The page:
Social design rant 3 — Peter Lloyd

As part of our Expert Workshop, we asked participants to each make a 4-minute rant on a designated topic.

We are blogging the text of some of them, with thanks to their contributors.

The third of these is by Peter Lloyd, Professor of Design, University of Brighton.


‘What’s Wrong with Design Studies?’


I speak as an Associate Editor of Design-Studies-the-Journal and former Professor of Design Studies at The Open University. So you’d think I might know something about what Design Studies is… well, not necessarily.

We’re already talking about two different things: Design-Studies-the-Journal and Design-Studies-the-Subject, so straight away Design Studies seems to have something of a personality disorder – if that is what’s wrong with the patient, then maybe some clinical therapy might help fix it?

Like all good therapy, let’s go back to childhood. To birth even.

Design-Studies-the-Journal, like punk rock, started in the late seventies, with a remit to focus on the processes and practices of designing – what is it that designers do, it asks, how do they solve problems? (and to be honest, the early years pretty much established what designers do do). The cover is a bit boring, but never judge a book by its cover, someone from Design-Studies-the-Journal might tell you.

Design-Studies-the-Subject is rather younger, though could be older if you include Design-History-the-Subject-and-Journal, but let’s not go there.

Design Issues is a journal that could be about Design-Studies-the-Subject if the name hadn’t already been taken by Design-Studies-the-Journal. It was launched in 1984, about when Tina Turner and Van Halen were topping the charts. Its strapline is ‘history, theory, and criticism’ in looking at ‘the cultural and intellectual issues surrounding design’. Which sounds like Design-Studies-the-Subject to me, although there is more than a hint of Design-Studies-the-Journal in there too.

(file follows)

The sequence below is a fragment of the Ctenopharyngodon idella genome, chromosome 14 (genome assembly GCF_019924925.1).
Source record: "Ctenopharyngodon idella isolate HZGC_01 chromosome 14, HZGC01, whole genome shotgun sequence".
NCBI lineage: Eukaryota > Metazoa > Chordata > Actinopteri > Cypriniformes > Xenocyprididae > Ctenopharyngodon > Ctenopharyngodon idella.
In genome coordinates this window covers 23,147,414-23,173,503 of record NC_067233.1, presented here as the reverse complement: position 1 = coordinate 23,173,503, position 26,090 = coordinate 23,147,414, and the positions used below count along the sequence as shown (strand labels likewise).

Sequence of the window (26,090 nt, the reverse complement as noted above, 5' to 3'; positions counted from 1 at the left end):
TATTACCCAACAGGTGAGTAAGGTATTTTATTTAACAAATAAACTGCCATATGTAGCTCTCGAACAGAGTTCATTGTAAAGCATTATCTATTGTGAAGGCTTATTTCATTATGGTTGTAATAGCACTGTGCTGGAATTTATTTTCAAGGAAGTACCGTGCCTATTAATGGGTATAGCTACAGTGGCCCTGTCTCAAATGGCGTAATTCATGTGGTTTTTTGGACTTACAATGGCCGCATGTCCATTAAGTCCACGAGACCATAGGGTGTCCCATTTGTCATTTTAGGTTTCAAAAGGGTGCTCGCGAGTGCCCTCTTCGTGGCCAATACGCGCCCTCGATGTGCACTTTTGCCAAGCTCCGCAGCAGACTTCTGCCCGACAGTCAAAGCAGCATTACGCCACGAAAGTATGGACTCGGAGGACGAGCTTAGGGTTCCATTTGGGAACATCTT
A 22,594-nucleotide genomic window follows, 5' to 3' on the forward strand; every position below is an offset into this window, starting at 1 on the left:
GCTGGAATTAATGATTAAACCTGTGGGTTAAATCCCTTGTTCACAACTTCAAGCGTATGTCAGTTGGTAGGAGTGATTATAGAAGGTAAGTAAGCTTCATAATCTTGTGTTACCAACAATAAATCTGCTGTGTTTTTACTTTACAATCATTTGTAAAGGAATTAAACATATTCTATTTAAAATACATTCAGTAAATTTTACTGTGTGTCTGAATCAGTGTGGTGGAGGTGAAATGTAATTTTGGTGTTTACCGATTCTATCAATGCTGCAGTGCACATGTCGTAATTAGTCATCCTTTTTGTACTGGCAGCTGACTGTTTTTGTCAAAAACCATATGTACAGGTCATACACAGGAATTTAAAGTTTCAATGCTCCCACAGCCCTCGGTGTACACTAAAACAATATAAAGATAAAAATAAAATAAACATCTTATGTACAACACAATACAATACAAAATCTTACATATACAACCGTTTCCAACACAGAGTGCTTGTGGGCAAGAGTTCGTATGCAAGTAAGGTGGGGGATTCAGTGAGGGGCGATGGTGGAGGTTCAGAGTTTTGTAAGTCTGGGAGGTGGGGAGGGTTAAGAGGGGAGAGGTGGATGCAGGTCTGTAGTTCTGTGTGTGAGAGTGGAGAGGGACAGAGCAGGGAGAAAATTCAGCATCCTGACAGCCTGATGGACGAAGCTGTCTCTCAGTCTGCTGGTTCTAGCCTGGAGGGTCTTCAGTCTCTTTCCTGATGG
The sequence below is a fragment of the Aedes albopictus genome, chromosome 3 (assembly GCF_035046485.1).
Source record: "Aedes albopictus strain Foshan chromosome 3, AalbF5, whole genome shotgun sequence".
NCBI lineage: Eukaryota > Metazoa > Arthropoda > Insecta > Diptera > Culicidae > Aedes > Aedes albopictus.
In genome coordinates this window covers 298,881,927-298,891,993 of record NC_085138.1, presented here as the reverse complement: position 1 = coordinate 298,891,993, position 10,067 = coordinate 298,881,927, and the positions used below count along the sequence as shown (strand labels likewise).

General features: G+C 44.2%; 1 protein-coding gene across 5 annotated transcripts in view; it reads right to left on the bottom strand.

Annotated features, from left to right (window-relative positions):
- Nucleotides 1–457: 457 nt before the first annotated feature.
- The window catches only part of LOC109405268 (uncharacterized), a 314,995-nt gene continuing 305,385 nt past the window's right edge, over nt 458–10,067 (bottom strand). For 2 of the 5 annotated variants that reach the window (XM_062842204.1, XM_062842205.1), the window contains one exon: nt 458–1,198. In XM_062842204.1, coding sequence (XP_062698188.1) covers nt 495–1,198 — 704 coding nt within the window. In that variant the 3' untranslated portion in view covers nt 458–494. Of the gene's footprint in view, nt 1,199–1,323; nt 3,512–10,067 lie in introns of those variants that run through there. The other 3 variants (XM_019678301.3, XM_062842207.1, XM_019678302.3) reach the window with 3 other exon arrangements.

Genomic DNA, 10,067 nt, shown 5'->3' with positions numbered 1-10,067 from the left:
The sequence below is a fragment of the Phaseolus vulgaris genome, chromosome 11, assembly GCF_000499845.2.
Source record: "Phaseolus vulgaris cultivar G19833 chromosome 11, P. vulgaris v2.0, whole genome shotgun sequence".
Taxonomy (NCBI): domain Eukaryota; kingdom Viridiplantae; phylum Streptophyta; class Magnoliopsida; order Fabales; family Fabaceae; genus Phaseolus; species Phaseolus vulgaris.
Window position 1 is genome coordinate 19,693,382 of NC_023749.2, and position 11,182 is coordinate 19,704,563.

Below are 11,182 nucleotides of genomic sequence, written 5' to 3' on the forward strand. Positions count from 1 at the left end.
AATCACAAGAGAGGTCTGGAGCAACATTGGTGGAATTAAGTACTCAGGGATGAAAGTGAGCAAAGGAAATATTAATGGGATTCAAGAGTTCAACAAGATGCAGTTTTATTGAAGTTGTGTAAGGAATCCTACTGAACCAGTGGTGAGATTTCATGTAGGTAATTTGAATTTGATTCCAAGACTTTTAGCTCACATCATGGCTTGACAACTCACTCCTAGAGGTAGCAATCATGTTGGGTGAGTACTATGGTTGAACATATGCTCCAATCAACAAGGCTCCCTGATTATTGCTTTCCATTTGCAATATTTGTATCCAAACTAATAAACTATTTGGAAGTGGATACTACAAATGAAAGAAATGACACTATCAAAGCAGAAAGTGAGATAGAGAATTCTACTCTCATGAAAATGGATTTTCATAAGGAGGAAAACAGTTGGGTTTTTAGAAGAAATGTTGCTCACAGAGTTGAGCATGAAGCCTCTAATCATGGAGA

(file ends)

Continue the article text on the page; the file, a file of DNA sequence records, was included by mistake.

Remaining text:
Design-Issues-the-Journal, it should be said, looks a whole lot better than Design-Studies-the-Journal. Which is something, in my book (which doesn’t have a cover). Always judge a book by its cover, someone from Design-Issues-the-Journal might tell you.

And then there is Design-and-Culture-the-Journal, launched in 2009, the same year as hits from Lady Gaga, Beyonce, and Kanye West. Design-and-Culture-the-Journal is officially the Journal of the Design Studies Forum, which is a nifty way of solving the name problem that Design-Issues-the-Journal couldn’t. Design-and-Culture-the-Journal is about where design ends and something else begins, about ‘the edges of design’, design as a changing and powerful cultural force.

Design-and-Culture-the-Journal has something of a post-modern cover, so you never quite know what you might find in there. Picking up the current issue there is an article from Cameron Tonkinwise called ‘Design Studies – What is it Good For?’ which is very good, though almost put me into a regressive loop. Victor Margolin, in the same issue, says that maybe Design Studies is a bit like Food Studies. Maybe it is, but perhaps it is more like Music Studies?

So maybe what’s wrong with Design Studies is that we don’t recognize that we already have a solution. Maybe the Design Studies patient, its death much exaggerated, and after years in therapy, has finally got better. Maybe what Design Studies needs most of all is a sense of humour?

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